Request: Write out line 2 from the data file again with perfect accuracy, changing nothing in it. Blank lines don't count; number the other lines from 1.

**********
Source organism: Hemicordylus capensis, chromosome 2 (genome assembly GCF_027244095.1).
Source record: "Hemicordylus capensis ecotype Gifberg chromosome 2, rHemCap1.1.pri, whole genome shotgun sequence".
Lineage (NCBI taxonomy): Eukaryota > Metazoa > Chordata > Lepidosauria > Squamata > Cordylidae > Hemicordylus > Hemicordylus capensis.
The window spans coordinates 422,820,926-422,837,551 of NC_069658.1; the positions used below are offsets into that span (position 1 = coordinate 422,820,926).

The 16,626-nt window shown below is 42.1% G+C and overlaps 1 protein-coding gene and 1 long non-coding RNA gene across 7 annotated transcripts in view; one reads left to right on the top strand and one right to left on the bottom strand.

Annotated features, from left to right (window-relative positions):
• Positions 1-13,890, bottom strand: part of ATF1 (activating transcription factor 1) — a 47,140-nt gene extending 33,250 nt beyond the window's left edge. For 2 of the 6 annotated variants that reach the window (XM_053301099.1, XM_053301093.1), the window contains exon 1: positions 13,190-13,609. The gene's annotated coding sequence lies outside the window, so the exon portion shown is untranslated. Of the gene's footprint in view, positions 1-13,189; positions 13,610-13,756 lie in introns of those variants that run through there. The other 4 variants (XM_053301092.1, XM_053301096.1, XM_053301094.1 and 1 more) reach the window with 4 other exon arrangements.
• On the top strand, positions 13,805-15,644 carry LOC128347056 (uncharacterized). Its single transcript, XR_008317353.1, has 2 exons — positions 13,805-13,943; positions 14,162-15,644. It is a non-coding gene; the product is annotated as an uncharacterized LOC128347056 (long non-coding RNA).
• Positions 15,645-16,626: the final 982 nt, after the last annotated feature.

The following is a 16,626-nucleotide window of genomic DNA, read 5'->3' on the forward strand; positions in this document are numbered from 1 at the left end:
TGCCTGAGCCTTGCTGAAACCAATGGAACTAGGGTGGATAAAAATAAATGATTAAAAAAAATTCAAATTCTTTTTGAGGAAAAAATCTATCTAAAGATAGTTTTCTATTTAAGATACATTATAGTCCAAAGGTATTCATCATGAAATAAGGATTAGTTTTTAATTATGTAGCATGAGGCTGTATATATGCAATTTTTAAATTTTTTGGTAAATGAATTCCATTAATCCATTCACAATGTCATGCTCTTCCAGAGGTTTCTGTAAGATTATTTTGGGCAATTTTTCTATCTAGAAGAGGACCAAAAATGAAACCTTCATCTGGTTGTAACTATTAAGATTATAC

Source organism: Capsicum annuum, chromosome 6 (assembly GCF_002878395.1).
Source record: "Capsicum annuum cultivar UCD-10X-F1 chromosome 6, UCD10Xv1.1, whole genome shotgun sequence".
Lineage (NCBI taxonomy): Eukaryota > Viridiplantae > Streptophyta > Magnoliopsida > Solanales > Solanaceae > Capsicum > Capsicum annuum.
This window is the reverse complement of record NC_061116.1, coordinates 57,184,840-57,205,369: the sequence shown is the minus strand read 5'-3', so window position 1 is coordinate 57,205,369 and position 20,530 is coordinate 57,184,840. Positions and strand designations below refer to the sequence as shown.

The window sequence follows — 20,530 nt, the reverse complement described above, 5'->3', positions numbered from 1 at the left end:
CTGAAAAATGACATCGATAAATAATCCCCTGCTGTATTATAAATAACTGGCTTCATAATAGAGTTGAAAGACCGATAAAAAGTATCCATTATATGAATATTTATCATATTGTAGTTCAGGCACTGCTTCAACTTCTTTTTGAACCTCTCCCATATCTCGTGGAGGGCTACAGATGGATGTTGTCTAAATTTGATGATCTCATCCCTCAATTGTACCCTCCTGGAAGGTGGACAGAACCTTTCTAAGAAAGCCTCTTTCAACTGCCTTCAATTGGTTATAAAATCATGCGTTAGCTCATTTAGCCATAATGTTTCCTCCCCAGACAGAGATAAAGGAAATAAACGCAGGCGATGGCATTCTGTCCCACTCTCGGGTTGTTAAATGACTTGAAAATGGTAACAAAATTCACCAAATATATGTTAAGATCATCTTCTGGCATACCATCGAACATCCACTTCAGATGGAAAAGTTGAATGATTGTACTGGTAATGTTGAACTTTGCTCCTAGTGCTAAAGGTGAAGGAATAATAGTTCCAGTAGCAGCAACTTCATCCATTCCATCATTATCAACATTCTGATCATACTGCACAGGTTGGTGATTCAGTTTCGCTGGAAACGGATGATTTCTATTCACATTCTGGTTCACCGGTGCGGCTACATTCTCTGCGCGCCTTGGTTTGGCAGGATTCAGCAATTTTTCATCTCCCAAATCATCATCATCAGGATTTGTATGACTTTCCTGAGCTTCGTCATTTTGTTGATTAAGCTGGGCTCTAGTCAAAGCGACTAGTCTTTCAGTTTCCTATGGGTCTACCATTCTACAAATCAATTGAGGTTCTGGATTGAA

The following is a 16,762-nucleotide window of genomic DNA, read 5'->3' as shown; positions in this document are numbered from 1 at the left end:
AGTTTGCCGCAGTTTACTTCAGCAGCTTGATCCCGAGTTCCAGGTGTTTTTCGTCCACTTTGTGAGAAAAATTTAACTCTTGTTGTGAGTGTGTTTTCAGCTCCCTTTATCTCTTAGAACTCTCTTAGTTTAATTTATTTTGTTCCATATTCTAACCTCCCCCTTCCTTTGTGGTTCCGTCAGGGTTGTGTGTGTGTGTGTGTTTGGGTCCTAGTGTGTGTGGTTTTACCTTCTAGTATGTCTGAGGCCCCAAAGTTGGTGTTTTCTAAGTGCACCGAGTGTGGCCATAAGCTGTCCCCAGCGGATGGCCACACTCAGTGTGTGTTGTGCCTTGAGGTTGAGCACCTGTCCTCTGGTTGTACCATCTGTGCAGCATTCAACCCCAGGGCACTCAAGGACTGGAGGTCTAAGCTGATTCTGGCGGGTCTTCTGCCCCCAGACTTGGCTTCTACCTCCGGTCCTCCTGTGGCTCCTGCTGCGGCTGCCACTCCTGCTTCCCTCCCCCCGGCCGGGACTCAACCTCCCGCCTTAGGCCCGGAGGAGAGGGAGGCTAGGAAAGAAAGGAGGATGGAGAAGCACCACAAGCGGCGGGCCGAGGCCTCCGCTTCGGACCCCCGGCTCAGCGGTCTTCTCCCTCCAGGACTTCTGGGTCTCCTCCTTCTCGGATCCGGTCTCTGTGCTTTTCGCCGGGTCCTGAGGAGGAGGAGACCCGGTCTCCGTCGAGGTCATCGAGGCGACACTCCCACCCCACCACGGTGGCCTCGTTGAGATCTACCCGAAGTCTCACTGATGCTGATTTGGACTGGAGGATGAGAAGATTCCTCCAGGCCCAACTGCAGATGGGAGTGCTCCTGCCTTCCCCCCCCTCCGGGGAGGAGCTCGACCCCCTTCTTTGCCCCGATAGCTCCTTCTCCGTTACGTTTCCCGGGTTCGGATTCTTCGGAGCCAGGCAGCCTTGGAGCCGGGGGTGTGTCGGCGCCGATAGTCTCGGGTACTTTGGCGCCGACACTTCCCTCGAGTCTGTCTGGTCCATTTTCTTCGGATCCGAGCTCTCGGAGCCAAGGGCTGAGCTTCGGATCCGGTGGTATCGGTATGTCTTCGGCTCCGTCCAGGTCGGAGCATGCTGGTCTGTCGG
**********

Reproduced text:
Source record: "Hemicordylus capensis ecotype Gifberg chromosome 2, rHemCap1.1.pri, whole genome shotgun sequence".